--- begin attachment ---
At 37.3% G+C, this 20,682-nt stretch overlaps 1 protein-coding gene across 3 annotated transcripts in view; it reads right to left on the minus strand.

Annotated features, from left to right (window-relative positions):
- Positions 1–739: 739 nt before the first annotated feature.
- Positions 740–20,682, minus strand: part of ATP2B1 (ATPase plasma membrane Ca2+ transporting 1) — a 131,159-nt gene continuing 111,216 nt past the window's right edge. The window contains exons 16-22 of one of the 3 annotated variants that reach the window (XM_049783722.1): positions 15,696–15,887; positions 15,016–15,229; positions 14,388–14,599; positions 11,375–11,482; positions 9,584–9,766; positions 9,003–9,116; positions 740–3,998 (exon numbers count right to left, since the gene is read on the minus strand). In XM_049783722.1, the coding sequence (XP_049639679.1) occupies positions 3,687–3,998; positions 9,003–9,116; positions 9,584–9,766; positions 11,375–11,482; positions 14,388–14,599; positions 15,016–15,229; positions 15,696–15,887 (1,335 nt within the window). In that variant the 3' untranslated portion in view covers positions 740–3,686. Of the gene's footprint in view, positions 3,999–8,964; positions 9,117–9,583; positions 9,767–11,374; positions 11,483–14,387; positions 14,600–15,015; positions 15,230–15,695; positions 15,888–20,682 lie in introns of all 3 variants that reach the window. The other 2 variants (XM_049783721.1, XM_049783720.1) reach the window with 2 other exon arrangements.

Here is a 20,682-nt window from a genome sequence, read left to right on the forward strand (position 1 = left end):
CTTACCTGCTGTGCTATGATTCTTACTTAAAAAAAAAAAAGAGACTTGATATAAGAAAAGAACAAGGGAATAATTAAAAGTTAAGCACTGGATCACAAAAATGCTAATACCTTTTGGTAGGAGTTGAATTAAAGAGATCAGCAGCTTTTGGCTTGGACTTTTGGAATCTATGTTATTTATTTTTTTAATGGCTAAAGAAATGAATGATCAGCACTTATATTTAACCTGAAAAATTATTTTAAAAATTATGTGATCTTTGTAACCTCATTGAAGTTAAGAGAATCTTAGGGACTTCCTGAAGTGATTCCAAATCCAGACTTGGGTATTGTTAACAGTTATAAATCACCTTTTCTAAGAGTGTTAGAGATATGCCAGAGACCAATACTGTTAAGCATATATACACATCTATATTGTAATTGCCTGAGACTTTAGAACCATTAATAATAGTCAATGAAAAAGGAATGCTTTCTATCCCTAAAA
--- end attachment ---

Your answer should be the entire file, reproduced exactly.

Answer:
At 37.3% G+C, this 20,682-nt stretch overlaps 1 protein-coding gene across 3 annotated transcripts in view; it reads right to left on the minus strand.

Annotated features, from left to right (window-relative positions):
- Positions 1–739: 739 nt before the first annotated feature.
- Positions 740–20,682, minus strand: part of ATP2B1 (ATPase plasma membrane Ca2+ transporting 1) — a 131,159-nt gene continuing 111,216 nt past the window's right edge. The window contains exons 16-22 of one of the 3 annotated variants that reach the window (XM_049783722.1): positions 15,696–15,887; positions 15,016–15,229; positions 14,388–14,599; positions 11,375–11,482; positions 9,584–9,766; positions 9,003–9,116; positions 740–3,998 (exon numbers count right to left, since the gene is read on the minus strand). In XM_049783722.1, the coding sequence (XP_049639679.1) occupies positions 3,687–3,998; positions 9,003–9,116; positions 9,584–9,766; positions 11,375–11,482; positions 14,388–14,599; positions 15,016–15,229; positions 15,696–15,887 (1,335 nt within the window). In that variant the 3' untranslated portion in view covers positions 740–3,686. Of the gene's footprint in view, positions 3,999–8,964; positions 9,117–9,583; positions 9,767–11,374; positions 11,483–14,387; positions 14,600–15,015; positions 15,230–15,695; positions 15,888–20,682 lie in introns of all 3 variants that reach the window. The other 2 variants (XM_049783721.1, XM_049783720.1) reach the window with 2 other exon arrangements.

Here is a 20,682-nt window from a genome sequence, read left to right on the forward strand (position 1 = left end):
CTTACCTGCTGTGCTATGATTCTTACTTAAAAAAAAAAAAGAGACTTGATATAAGAAAAGAACAAGGGAATAATTAAAAGTTAAGCACTGGATCACAAAAATGCTAATACCTTTTGGTAGGAGTTGAATTAAAGAGATCAGCAGCTTTTGGCTTGGACTTTTGGAATCTATGTTATTTATTTTTTTAATGGCTAAAGAAATGAATGATCAGCACTTATATTTAACCTGAAAAATTATTTTAAAAATTATGTGATCTTTGTAACCTCATTGAAGTTAAGAGAATCTTAGGGACTTCCTGAAGTGATTCCAAATCCAGACTTGGGTATTGTTAACAGTTATAAATCACCTTTTCTAAGAGTGTTAGAGATATGCCAGAGACCAATACTGTTAAGCATATATACACATCTATATTGTAATTGCCTGAGACTTTAGAACCATTAATAATAGTCAATGAAAAAGGAATGCTTTCTATCCCTAAAA